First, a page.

4. Authorship issues. This is when a researcher claims authorship of some element of research for herself but does not attribute authorship to others who may have materially assisted in the research. So, for example, submitting an article to a scientific journal and leaving off the name of a contributing author would fit with in this category. (Also, your co-author will not be pleased.)
  5. Validation improprieties. This misconduct usually occurs if a researcher does not provide the data or other materials that would be necessary for a third-party to validate the results of the research. It could also include the failure to retract an article that has been published when the researcher becomes aware of reliable information that the research cannot be validated or is flawed in some other way.
  6. Failure to follow the rules. This category cover situations where the researcher does not follow rules or regulations governing research, such as the limitations and guidelines for using about human or animal test subjects, use of certain drugs and so forth.
  7. Misuse of research funds. This occurs  when a researcher takes the funds that were appropriated for specific research purposes and uses them for another purpose. It could mean that the funds were used for related research (likely a no-no) or for personal use (definite no-no).
  8. Improper behavior related to research misconduct. This category is closest to a criminal charge for obstruction of. justice. It covers conduct such as a researcher’s refusal to cooperate in an investigation, failure to report another researcher’s misconduct, retaliating against someone who reported misconduct, or destroying evidence related to the investigation.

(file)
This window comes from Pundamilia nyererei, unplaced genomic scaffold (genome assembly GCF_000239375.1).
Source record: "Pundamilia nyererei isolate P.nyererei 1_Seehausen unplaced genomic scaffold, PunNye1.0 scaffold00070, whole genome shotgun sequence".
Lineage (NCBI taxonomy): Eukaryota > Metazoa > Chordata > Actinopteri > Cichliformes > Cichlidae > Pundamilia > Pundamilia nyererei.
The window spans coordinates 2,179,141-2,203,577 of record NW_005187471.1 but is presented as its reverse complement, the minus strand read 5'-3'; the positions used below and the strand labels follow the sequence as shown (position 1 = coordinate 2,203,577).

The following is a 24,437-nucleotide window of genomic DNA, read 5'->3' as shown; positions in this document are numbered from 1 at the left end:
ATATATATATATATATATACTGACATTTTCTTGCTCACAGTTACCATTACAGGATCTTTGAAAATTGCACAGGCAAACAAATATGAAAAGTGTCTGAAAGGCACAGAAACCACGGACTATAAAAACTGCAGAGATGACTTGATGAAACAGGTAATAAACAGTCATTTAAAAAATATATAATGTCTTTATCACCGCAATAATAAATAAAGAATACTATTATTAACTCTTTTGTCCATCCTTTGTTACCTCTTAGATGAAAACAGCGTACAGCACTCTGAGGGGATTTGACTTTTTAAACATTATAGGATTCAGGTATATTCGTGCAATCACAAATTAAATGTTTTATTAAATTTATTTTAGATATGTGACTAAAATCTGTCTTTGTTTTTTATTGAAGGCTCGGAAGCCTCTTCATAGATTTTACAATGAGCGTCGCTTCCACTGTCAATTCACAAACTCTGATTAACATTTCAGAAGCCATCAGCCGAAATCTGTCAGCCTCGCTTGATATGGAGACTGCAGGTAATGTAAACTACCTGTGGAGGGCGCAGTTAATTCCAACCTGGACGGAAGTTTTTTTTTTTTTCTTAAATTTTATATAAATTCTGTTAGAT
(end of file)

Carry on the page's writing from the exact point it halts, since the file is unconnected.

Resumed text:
As I mentioned in my first post, Office of Research Integrity publishes newsletters that include a summary of all cases in which administrative action was taken against the researcher. I took a look at the summaries from 2018. Below is a list of all of the types of cases that year:

  1. Falsifying data
  2. Falsifying and/or fabricating data
  3. Falsifying data
  4. Falsifying and/or fabricating data
  5. Falsifying data
  6. Falsifying and/or fabricating data
  7. Falsifying and/or fabricating data
  8. Falsifying data
  9. Falsifying and/or fabricating data
  10. Falsifying data
  11. Falsifying and/or fabricating data
  12. Falsifying and/or fabricating data
  13. Plagiarism
  14. Falsifying data

See any trends here?

It’s clear that the most severe penalties are reserved for falsifying or fabricating data. It’s the broadest category and the most serious misconduct. A perfect storm for investigators.

Keep in mind that the ORI newsletters summarize only the more serious cases, so this list doesn’t cover the most common types of research misconduct to be investigated by universities. Universities investigate the whole range of misconduct against professors and researchers all the time.